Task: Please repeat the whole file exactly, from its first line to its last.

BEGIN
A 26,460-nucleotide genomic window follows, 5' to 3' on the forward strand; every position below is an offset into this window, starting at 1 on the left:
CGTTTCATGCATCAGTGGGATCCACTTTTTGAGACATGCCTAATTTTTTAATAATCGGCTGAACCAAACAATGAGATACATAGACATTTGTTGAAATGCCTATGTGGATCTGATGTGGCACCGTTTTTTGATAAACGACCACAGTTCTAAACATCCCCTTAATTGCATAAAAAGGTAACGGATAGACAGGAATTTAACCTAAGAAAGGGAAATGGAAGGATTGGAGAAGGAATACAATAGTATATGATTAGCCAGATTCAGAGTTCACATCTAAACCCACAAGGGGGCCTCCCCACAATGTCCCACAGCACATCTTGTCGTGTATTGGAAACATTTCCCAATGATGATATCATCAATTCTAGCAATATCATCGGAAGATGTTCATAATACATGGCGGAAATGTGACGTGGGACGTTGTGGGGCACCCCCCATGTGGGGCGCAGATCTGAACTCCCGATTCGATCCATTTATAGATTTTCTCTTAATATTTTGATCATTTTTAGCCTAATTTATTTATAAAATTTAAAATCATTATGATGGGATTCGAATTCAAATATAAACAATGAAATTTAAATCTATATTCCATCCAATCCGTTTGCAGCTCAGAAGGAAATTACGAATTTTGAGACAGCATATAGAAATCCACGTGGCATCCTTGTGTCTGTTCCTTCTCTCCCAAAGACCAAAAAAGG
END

A 26,460-nucleotide genomic window follows, 5' to 3' on the forward strand; every position below is an offset into this window, starting at 1 on the left:
CGTTTCATGCATCAGTGGGATCCACTTTTTGAGACATGCCTAATTTTTTAATAATCGGCTGAACCAAACAATGAGATACATAGACATTTGTTGAAATGCCTATGTGGATCTGATGTGGCACCGTTTTTTGATAAACGACCACAGTTCTAAACATCCCCTTAATTGCATAAAAAGGTAACGGATAGACAGGAATTTAACCTAAGAAAGGGAAATGGAAGGATTGGAGAAGGAATACAATAGTATATGATTAGCCAGATTCAGAGTTCACATCTAAACCCACAAGGGGGCCTCCCCACAATGTCCCACAGCACATCTTGTCGTGTATTGGAAACATTTCCCAATGATGATATCATCAATTCTAGCAATATCATCGGAAGATGTTCATAATACATGGCGGAAATGTGACGTGGGACGTTGTGGGGCACCCCCCATGTGGGGCGCAGATCTGAACTCCCGATTCGATCCATTTATAGATTTTCTCTTAATATTTTGATCATTTTTAGCCTAATTTATTTATAAAATTTAAAATCATTATGATGGGATTCGAATTCAAATATAAACAATGAAATTTAAATCTATATTCCATCCAATCCGTTTGCAGCTCAGAAGGAAATTACGAATTTTGAGACAGCATATAGAAATCCACGTGGCATCCTTGTGTCTGTTCCTTCTCTCCCAAAGACCAAAAAAGG